Does the complete recovery from the accidents, as recorded above, have any bearing in deciding the presence or absence of tubercles as cause of his attack of Meningitis? Authorities tell us that recurrences happen till a fatal issue results. The magnitude of the injury and the restraint necessary to proper treatment gave them abundant opportunity, but they are not in evidence as yet, for Harold is as rugged a three-year-old, both mentally and physically, as could be desired.
The outward manifestations of the disease were identical in the three cases, except that the first two children vomited frequently for two weeks before the family realized that they were seriously ill. Harold did not have spasms, but that stage was rapidly approaching at the time of my first visit.
The first child was nursing when the attack came. The second was weaned at about the tenth month. Harold was taken from the
breast during the first month and cow's milk substituted. Cow's milk was given in each case to supplement the mother's, which was scanty. Milk was not sterilized in either case.
In the spring of 1900 a second girl baby came. Has never been sick. On the 4th inst. the parents came to my office with another baby boy, seven months old. Had shown symptoms of “cold'' the day before. Has slight fever, cough pupils normal in size and reaction; no vomiting; bowel action normal; protrudes tongue, tightly compressing it between the lips. When I called the mother's attention to it she said her daughter had noticed it several days before. Will the symptoms be in evidence later on? Remedy- Ferrum Phos.
Report by 'phone to-day is that the child is better, and no new symptoms. During this examination learned that mother suffered with sore nipples the entire period of lactation with each child. Although I could find no indications of tubercles, advised immediate weaning of child. Had I known it was “going to happen again” would have warned her before the child was born.
Were the three cases tubercular, and Harold's one of those cases that get well in spite of the doctor? Or was it simple meningitis, and if so, what about the other two cases? Would like to hear from some older and wiser head.
My previous experience was limited to two cases. The father of a baby boy asked me for medicine in the absence of the family doctor. I did not see the case. He said the child was feverish, rolling his head and gave such a peculiar scream while asleep. Remedy, Apis and Gelsemium. This proved a fatal case during the following week.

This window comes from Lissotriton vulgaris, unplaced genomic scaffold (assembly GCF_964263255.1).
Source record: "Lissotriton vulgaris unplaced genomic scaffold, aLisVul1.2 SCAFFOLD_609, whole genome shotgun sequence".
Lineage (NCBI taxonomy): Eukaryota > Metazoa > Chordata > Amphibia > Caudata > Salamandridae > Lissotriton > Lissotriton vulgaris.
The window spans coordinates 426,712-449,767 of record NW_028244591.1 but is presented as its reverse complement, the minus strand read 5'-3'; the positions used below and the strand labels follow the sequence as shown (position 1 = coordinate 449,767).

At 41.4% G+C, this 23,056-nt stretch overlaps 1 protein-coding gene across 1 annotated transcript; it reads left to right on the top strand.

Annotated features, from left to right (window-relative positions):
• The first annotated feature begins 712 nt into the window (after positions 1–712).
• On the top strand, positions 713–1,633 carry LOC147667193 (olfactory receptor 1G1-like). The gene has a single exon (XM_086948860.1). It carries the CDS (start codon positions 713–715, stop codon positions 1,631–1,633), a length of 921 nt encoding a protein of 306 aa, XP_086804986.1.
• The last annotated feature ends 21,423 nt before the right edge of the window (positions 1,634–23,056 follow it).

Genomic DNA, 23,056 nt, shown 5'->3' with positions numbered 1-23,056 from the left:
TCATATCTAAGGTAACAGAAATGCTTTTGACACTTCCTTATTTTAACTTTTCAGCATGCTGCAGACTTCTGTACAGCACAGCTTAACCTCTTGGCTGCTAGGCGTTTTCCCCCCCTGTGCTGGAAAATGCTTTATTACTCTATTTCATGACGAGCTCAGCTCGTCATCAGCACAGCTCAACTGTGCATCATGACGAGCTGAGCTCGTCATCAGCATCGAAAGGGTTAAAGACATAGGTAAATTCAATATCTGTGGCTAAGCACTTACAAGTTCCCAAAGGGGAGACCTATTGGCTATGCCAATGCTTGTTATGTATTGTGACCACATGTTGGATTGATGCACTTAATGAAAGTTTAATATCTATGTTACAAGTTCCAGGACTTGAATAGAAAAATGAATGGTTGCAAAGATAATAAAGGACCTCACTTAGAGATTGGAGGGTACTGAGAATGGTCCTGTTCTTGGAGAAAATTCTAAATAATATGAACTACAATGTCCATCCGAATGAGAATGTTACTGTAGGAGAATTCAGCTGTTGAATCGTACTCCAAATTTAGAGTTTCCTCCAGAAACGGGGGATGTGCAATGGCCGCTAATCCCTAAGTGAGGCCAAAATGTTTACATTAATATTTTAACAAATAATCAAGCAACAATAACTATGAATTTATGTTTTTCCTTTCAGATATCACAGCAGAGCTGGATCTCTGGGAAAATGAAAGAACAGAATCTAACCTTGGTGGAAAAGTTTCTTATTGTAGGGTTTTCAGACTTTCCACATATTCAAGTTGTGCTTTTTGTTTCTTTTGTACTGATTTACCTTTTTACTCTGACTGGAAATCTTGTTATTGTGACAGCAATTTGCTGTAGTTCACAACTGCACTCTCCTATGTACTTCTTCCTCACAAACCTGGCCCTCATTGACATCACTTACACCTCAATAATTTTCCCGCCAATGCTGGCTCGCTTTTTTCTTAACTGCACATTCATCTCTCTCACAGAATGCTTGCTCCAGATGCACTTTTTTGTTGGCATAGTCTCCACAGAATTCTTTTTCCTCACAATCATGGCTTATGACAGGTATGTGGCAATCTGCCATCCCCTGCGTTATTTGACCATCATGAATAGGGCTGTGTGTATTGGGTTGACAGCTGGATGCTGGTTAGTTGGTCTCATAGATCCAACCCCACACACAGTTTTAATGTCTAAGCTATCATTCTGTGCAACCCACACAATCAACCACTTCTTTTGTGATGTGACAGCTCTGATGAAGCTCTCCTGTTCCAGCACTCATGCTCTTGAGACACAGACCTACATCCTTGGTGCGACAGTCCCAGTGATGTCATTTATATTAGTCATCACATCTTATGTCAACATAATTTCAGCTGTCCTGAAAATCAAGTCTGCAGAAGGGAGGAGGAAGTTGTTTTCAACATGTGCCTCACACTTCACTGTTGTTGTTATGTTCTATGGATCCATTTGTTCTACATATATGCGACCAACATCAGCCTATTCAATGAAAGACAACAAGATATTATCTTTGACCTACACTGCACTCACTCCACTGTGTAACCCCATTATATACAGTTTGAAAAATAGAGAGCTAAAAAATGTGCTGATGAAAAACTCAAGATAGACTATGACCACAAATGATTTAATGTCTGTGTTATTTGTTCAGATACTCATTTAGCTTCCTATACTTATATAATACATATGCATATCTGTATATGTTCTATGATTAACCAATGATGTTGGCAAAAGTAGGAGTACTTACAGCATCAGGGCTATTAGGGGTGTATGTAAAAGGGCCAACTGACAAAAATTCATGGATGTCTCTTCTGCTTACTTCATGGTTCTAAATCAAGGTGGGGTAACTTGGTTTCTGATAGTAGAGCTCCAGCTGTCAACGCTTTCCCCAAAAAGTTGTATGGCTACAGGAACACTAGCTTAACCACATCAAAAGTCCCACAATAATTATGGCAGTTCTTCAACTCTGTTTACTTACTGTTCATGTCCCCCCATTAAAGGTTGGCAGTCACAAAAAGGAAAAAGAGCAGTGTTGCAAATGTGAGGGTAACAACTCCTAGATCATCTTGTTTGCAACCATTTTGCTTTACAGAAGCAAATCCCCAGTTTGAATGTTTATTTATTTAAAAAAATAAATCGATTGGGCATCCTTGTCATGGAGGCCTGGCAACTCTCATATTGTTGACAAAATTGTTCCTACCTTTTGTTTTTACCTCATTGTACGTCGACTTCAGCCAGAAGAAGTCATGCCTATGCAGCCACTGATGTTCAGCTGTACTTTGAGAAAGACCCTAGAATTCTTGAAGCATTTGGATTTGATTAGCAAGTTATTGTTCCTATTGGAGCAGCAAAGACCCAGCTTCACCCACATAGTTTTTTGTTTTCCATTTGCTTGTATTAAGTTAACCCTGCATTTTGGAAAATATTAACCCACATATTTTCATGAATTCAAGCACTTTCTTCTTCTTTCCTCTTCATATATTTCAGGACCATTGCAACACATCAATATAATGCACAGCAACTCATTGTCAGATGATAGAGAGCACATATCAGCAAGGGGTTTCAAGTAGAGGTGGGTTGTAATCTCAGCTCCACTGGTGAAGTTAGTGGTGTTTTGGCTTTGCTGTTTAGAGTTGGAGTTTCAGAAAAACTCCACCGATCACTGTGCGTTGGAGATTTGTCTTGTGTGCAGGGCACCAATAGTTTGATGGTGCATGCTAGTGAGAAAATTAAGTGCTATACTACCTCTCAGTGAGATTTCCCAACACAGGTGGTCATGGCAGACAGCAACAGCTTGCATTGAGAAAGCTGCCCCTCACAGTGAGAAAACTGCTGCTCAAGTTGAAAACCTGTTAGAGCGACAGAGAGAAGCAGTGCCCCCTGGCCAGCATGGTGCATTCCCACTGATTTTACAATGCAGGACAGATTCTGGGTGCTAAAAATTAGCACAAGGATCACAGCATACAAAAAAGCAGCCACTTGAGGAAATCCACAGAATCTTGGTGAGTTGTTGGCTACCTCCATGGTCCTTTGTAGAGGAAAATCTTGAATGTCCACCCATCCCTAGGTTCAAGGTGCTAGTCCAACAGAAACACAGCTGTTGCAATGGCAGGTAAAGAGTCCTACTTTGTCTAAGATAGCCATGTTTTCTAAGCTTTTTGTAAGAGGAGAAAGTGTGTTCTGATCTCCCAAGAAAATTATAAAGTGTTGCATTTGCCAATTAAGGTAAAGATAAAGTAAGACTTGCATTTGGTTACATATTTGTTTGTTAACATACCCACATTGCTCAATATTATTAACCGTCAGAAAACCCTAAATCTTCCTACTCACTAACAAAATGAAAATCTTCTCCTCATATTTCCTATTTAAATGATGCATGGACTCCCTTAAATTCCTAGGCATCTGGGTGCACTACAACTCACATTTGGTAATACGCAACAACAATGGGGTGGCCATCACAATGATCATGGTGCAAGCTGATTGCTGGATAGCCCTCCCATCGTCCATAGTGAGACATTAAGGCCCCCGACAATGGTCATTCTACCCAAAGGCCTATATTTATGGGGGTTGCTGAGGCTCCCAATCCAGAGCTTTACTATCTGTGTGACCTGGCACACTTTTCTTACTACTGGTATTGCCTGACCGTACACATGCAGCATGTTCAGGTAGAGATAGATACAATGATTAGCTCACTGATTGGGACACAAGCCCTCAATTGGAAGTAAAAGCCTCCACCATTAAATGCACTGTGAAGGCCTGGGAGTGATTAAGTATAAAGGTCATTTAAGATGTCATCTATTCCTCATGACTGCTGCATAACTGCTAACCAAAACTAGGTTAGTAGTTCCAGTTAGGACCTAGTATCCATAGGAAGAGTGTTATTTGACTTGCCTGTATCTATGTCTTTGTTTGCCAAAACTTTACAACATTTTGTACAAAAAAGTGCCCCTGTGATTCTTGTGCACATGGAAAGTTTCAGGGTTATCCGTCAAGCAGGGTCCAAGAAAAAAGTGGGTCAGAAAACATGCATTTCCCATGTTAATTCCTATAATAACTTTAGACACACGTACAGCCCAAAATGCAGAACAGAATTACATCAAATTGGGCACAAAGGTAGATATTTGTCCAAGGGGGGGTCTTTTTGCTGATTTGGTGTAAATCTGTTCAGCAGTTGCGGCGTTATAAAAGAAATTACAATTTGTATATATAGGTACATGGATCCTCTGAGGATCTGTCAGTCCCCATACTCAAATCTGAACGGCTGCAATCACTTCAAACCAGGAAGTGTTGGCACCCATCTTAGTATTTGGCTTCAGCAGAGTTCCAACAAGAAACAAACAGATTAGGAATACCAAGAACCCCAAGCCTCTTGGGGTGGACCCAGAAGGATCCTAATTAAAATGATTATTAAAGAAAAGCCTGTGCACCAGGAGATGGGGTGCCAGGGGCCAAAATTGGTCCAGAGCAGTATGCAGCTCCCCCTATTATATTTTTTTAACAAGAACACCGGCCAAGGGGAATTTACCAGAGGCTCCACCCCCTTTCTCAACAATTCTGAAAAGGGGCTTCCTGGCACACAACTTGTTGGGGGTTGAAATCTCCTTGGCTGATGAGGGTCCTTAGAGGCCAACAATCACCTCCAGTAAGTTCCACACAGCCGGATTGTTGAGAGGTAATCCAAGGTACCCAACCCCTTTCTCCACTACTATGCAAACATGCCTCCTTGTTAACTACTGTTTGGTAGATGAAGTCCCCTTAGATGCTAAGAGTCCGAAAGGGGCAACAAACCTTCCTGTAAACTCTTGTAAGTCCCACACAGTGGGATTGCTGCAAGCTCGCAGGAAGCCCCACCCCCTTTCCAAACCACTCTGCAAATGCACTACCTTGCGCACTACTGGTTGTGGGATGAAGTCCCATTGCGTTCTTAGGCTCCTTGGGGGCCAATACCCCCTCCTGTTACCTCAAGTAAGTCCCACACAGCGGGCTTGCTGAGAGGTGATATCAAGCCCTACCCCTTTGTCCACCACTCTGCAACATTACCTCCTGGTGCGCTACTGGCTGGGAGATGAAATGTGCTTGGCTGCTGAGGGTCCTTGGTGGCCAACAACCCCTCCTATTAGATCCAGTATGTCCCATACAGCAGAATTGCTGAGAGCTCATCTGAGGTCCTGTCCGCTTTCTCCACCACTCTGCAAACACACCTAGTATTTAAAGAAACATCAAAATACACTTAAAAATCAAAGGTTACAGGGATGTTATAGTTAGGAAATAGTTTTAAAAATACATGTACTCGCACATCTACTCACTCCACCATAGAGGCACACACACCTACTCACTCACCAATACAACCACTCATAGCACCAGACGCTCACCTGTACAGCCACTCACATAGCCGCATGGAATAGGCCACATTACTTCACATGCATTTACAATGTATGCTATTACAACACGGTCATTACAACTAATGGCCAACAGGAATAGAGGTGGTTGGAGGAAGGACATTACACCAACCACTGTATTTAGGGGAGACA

One of my neighbors requested me to see his grandchild, a boy twenty months of age. Found the child moving about the room in a listless manner, pupils normal in size but insensible to light; slight fever, no appetite, bulging of anterior fontanelle. Grandparents had not noticed anything wrong the day before. The child made a quick and complete recovery on Gelsemium and Hellebore. This was the fifth of a family of seven children, two boys and five girls. No other cases in the family. History of tuberculosis in families of both parents. It will be noticed that there was an absence of prodromal stage in the two cases that survived, also that the oldest son in each family escaped an attack, and all of the girls.
In 1903 the Rochester Homeopathic Hospital cared for 1,975 patients, the number of visits to the free dispensary were 3,310, and two visiting nurses connected with the Hospital made 2,332 calls.
By H. E. Beebe, M. D., Sidney, Ohio. It was Dryden who said: “Make choice of a subject beautiful and noble which shall afford ample field of matter wherein to expatiate.” Certainly this topic meets that requirement.
A medical education to-day means more than it did a decade ago, and decidedly more than when some of us, who are on the downward hill of life, entered the professional arena. Then, the standard of requirement was low, very low in comparison with the present standard. Note the transition. We attended two courses of lectures, four months each, and the second course was almost, or a greater part of it was, a repetition of the former year. The student's paramount desire was to secure a diploma whether he knew anything or not. To-day, the prospective M. D. attends four courses of lectures, of 7 to 9 months each, in four separate years, and laboriously endeavors to know something, and he does know it if he completes his college course in a reputable, first-class college. He must know something more than the three R's to enter a medical college. At least Ohio's preliminary educational requirements are such that all who wish to enter do not succeed in doing so.